Mar. 31, 2010 The cellphone is switched off but immediately springs into action at the point of a finger. It is not necessary to touch the display. This touchless control is made possible by a polymer sensor affixed to the cellphone which, like human skin, reacts to the tiniest fluctuations in temperature and differences in pressure and recognizes the finger as it approaches.
The scenario is fictitious at present but could become reality in a few years time thanks to the efforts of the research scientists involved in the EU project 3Plast, which stands for "Printable pyroelectrical and piezoelectrical large area sensor technology". The companies and institutes involved from industry and research have set themselves the goal of mass producing pressure and temperature sensors which can be cheaply printed onto plastic film and flexibly affixed to a wide range of everyday objects, such as electronic equipment. The 2.2 million euro funded project is coordinated by the Fraunhofer Institute for Silicate Research ISC in Würzburg. "The sensor consists of pyroelectrical and piezoelectrical polymers which can now be processed in high volumes by screen printing, for example. The sensor is combined with an organic transistor, which strengthens the sensor signal. It's strongest where the finger is," explains Gerhard Domann, who is in charge of the project. "The special thing about our sensor is that the transistor can also be printed."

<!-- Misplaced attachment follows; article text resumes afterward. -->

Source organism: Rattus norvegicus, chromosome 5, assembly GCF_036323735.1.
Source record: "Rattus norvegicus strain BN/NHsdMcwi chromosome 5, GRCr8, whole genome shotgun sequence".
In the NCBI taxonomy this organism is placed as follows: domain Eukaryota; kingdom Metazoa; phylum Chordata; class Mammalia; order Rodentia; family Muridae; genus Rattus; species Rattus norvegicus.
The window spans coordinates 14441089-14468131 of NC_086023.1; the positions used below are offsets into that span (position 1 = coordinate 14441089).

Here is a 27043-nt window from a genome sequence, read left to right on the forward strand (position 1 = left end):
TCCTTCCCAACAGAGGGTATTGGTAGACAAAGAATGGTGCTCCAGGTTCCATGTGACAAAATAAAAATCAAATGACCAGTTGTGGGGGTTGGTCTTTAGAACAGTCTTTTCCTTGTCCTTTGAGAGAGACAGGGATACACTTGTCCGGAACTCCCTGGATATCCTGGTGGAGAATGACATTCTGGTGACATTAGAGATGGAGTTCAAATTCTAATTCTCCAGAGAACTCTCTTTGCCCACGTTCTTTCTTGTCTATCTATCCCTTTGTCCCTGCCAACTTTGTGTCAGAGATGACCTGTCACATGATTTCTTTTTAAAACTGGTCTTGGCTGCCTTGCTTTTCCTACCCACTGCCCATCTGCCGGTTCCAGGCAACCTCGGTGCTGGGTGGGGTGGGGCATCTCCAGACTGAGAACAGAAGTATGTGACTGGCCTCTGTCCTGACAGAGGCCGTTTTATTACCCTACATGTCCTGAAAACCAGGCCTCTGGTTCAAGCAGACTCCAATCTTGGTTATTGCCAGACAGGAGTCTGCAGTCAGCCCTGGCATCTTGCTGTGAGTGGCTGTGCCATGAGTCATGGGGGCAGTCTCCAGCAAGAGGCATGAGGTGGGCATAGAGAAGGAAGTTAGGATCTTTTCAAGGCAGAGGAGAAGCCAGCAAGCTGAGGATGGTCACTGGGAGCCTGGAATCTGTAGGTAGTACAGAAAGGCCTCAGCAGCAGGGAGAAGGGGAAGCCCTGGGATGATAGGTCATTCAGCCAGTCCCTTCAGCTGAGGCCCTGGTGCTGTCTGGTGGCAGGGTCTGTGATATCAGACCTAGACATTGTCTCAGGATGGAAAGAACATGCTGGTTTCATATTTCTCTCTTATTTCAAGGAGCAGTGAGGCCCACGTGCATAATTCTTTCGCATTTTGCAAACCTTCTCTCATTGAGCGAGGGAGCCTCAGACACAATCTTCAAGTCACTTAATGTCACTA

The production of polymer sensors still poses a number of challenges. To produce printable transistors, the insulation materials have to be very thin. The experts at the ISC have, however, succeeded in producing an insulator which is only 100 nanometers thick. The first sensors have already been printed onto film. The research scientists are currently working on optimized transistors which can amplify rapid changes in temperature and pressure.
"By providing everyday objects with information about their environment -- for example whether a person is approaching -- by means of pressure and temperature sensors, we can create and market new devices that can be controlled just by pointing a finger," enthuses Domann. The research scientist envisions further applications for the technology in the automotive and construction industries as well as in robotics. "The project comes to an end in January 2011, but we think it will take a few more years before sensors can be printed on large surfaces."
Other social bookmarking and sharing tools:
Note: Materials may be edited for content and length. For further information, please contact the source cited above.
Note: If no author is given, the source is cited instead.